Young patients requiring myocardial revascularization are considered at low operative risk, but data on their outcome are scarce. This study was undertaken to evaluate the prevalence and 30-day mortality of patients aged <50 years after isolated coronary artery bypass surgery (CABG).
Materials and methods
This is a multicenter study including 2207 patients aged <50 years undergoing isolated CABG at 68 Italian hospitals.
The proportion of patients aged <50 years in this series was 5.3% and varied significantly from 0% to 9.9% in different institutions (p < 0.0001). The 30-day mortality rate was 0.9%. One-to-one propensity score matching of patients aged <50 years versus older patients resulted in 2013 pairs whose 30-day mortality was 0.9% and 2.2%, respectively (p = 0.001). Logistic regression showed that left ventricular ejection fraction <30% (OR 5.5, 95% CI 1.6–18.6), peripheral vascular disease (OR 3.6, 95% CI 1.1–12.0), pulmonary hypertension (OR 18.1, 95% CI 1.8–187.0), critical preoperative state (OR 4.7, 95% CI 1.5–14.3), and emergency operation (OR 3.8, 95% CI 1.1–12.9) were independent predictors of 30-day mortality. Meta-analysis of five studies reporting on patients aged <50 years who underwent isolated CABG showed that operative mortality in these patients was 0.9% (95% CI, 0.8–1.1%, I2 0%, 135/14,316 patients).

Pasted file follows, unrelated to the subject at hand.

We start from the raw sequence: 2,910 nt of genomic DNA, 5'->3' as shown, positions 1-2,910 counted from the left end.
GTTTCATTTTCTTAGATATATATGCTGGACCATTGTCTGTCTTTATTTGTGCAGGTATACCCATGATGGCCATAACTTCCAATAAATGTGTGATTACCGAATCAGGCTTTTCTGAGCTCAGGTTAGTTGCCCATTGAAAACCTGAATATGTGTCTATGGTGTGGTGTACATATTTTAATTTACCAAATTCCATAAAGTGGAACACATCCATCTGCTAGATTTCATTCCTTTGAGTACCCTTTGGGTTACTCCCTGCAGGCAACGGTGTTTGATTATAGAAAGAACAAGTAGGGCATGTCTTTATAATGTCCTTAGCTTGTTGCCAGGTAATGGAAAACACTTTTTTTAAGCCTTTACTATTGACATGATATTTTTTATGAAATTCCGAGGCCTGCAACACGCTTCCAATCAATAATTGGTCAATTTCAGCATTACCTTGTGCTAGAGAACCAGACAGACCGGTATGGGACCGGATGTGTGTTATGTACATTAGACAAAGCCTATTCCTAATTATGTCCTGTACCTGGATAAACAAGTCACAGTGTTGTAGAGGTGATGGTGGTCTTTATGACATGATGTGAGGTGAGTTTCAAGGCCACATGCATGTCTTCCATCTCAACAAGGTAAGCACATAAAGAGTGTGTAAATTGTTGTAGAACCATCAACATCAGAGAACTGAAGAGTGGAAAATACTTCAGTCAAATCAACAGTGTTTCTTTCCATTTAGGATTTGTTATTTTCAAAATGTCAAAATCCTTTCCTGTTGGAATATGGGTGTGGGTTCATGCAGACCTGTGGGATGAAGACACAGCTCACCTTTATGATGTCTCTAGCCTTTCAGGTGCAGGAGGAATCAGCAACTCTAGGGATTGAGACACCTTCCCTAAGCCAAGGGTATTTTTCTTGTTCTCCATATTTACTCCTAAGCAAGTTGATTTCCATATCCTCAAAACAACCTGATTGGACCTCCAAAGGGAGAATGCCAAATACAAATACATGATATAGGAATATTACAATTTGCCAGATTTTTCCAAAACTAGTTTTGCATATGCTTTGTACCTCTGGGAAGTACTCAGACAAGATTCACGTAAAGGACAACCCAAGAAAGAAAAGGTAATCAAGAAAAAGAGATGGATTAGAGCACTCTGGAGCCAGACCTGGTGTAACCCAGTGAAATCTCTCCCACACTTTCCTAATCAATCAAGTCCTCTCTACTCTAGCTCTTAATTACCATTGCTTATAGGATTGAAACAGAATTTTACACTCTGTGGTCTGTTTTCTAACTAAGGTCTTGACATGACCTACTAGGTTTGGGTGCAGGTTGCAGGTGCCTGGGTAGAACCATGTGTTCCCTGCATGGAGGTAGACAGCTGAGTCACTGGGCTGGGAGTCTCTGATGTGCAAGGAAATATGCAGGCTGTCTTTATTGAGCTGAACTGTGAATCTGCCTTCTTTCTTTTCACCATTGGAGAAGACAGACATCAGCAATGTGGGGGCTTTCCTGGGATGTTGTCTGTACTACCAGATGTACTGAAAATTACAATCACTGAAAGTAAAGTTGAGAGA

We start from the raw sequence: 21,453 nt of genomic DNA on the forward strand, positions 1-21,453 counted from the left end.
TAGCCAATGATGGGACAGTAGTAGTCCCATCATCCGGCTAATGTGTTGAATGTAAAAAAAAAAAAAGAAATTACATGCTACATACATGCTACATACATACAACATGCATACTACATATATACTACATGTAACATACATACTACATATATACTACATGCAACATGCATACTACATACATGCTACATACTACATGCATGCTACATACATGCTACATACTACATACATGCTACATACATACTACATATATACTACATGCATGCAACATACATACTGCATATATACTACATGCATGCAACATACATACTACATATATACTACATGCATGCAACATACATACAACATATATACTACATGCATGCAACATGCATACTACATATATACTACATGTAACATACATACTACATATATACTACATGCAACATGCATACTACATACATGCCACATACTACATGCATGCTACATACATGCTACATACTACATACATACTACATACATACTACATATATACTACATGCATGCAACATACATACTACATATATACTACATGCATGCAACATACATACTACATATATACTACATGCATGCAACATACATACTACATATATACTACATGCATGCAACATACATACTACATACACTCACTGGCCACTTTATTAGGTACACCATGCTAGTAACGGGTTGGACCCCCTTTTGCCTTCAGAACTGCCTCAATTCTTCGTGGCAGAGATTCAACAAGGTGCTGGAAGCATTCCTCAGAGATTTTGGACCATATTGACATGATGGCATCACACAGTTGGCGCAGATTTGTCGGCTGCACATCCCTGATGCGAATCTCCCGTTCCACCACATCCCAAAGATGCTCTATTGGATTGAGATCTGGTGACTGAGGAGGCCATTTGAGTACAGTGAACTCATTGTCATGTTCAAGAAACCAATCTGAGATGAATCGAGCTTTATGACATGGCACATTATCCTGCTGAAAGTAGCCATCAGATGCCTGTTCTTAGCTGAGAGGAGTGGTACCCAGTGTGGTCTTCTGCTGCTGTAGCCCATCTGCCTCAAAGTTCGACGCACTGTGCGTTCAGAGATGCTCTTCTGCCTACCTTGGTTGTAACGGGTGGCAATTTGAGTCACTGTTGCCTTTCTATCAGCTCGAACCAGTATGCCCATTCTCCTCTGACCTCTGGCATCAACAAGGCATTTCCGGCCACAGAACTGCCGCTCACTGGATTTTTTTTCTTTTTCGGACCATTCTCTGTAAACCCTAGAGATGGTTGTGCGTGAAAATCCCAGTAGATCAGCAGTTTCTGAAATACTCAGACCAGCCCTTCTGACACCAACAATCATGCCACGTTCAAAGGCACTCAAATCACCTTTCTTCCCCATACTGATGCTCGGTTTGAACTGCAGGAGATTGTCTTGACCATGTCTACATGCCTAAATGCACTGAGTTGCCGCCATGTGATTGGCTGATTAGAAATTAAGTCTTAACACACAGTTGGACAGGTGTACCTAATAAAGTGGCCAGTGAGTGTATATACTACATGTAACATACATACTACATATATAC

The proportion of patients aged <50 years undergoing CABG is low and varies significantly among institutions. The results of this study and a meta-analysis of the literature data showed that CABG can be carried out in young patients with an extremely low risk of operative mortality. doi: 10.1111/jocs.12091 (J Card Surg 2013;28:207–211)